Code hosting services

Thomas Jollans t at
Wed Jul 13 06:05:14 EDT 2011

On 07/13/2011 08:54 AM, Andrew Berg wrote:
> I know this isn't specific to Python, but it is somewhat on topic. Way
> back when I had a simple project, SourceForge was by far the most
> prominent place to host (and it still is, though to a lesser extent
> now). SourceForge is still an option for me, but I know there are many
> other hosts out there. The problem is I don't which one what the pros
> and cons of each are. Wikipedia has some information, but it's generally
> objective. This is useful, but it's not enough to narrow my choices down
> to one or two. What can you guys recommend?
> BTW, I'll likely be sticking with Mercurial for revision control.
> TortoiseHg is a wonderful tool set and I managed to get MercurialEclipse
> working well.

GitHub is massively popular, and a great service. It's based on git (not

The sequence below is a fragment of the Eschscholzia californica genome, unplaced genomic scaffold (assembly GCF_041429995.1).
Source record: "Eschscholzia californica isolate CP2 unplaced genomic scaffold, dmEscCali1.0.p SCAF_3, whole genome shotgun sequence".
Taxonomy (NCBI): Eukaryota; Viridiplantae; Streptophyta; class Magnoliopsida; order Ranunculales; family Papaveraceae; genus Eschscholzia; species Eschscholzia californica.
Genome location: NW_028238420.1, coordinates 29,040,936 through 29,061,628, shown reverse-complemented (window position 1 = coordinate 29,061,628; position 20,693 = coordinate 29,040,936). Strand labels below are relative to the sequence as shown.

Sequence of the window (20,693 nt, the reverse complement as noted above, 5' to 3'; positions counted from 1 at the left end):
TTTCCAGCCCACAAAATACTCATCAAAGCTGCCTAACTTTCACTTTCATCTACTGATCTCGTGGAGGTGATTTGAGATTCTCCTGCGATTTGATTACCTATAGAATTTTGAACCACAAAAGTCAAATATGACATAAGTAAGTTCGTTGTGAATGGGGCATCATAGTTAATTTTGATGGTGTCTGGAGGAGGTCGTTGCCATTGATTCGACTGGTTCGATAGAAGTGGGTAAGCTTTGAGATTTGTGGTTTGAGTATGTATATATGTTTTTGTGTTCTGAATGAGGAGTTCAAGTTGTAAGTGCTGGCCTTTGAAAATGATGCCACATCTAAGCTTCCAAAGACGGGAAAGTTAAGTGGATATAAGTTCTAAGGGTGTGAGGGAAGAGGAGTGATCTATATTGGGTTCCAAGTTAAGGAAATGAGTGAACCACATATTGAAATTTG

mercurial), and is centred around the source repository, and has bug
tracking, wiki, downloads, everything you'll need. What makes GitHub
special (and popular) is the social aspect, allowing you to follow
people, with great management of forks — real distributed (git is a
distributed VCS after all) collaboration. One of GitHub's great features
is, in a way, the huge community — kind of a self-fulfilling prophecy.

Bitbucket, which Mr Rachel mentioned, is essentially a not-quite-as-good
clone of GitHub, just using Mercurial. Don't get me wrong, it's a good
product, and may be exactly what you want, but it is a clone, and it
doesn't have the community GitHub has.

Google Code is more SourceForge-style in that it focuses more on having
the landing page linking downloads, not focusing so much on the code
repository. It supports Mercurial repositories, as far as I know. I
don't have much experience with it. All the standard features.

There are a load of older sites, SourceForge, Savannah, Gna!, etc etc
etc, but they don't support VCS other than CVS/Svn for the most part.

More information about the Python-list mailing list